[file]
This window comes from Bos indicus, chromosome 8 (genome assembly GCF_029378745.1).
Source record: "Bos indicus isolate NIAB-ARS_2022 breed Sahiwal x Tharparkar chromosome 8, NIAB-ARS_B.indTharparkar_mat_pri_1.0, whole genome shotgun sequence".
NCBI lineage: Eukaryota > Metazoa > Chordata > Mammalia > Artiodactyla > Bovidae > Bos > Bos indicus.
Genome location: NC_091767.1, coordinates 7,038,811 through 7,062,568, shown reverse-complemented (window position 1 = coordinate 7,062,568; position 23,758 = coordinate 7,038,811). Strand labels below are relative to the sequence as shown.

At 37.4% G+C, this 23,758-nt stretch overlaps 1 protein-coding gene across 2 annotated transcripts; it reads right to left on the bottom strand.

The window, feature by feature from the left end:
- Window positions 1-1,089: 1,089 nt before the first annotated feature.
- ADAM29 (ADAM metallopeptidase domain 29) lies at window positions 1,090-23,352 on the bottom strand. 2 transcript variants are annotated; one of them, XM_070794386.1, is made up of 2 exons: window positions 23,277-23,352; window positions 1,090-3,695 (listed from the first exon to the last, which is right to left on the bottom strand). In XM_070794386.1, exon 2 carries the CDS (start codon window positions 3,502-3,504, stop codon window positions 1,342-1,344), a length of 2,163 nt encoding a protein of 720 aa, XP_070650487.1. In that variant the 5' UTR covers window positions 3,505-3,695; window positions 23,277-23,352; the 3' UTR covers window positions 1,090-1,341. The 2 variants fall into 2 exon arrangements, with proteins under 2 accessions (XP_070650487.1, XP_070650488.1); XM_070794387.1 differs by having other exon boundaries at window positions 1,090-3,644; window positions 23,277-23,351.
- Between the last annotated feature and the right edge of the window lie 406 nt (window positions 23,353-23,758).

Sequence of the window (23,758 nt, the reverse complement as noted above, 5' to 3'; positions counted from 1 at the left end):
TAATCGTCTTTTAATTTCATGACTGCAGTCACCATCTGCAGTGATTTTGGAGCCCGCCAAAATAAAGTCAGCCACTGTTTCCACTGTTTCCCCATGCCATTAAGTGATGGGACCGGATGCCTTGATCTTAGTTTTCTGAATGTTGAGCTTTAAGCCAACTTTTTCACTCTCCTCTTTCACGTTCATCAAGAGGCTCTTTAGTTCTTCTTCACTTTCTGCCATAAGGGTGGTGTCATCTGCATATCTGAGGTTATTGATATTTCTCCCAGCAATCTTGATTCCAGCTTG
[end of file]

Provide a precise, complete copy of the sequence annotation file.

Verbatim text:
This window comes from Bos indicus, chromosome 8 (genome assembly GCF_029378745.1).
Source record: "Bos indicus isolate NIAB-ARS_2022 breed Sahiwal x Tharparkar chromosome 8, NIAB-ARS_B.indTharparkar_mat_pri_1.0, whole genome shotgun sequence".
NCBI lineage: Eukaryota > Metazoa > Chordata > Mammalia > Artiodactyla > Bovidae > Bos > Bos indicus.
Genome location: NC_091767.1, coordinates 7,038,811 through 7,062,568, shown reverse-complemented (window position 1 = coordinate 7,062,568; position 23,758 = coordinate 7,038,811). Strand labels below are relative to the sequence as shown.

At 37.4% G+C, this 23,758-nt stretch overlaps 1 protein-coding gene across 2 annotated transcripts; it reads right to left on the bottom strand.

The window, feature by feature from the left end:
- Window positions 1-1,089: 1,089 nt before the first annotated feature.
- ADAM29 (ADAM metallopeptidase domain 29) lies at window positions 1,090-23,352 on the bottom strand. 2 transcript variants are annotated; one of them, XM_070794386.1, is made up of 2 exons: window positions 23,277-23,352; window positions 1,090-3,695 (listed from the first exon to the last, which is right to left on the bottom strand). In XM_070794386.1, exon 2 carries the CDS (start codon window positions 3,502-3,504, stop codon window positions 1,342-1,344), a length of 2,163 nt encoding a protein of 720 aa, XP_070650487.1. In that variant the 5' UTR covers window positions 3,505-3,695; window positions 23,277-23,352; the 3' UTR covers window positions 1,090-1,341. The 2 variants fall into 2 exon arrangements, with proteins under 2 accessions (XP_070650487.1, XP_070650488.1); XM_070794387.1 differs by having other exon boundaries at window positions 1,090-3,644; window positions 23,277-23,351.
- Between the last annotated feature and the right edge of the window lie 406 nt (window positions 23,353-23,758).

Sequence of the window (23,758 nt, the reverse complement as noted above, 5' to 3'; positions counted from 1 at the left end):
TAATCGTCTTTTAATTTCATGACTGCAGTCACCATCTGCAGTGATTTTGGAGCCCGCCAAAATAAAGTCAGCCACTGTTTCCACTGTTTCCCCATGCCATTAAGTGATGGGACCGGATGCCTTGATCTTAGTTTTCTGAATGTTGAGCTTTAAGCCAACTTTTTCACTCTCCTCTTTCACGTTCATCAAGAGGCTCTTTAGTTCTTCTTCACTTTCTGCCATAAGGGTGGTGTCATCTGCATATCTGAGGTTATTGATATTTCTCCCAGCAATCTTGATTCCAGCTTG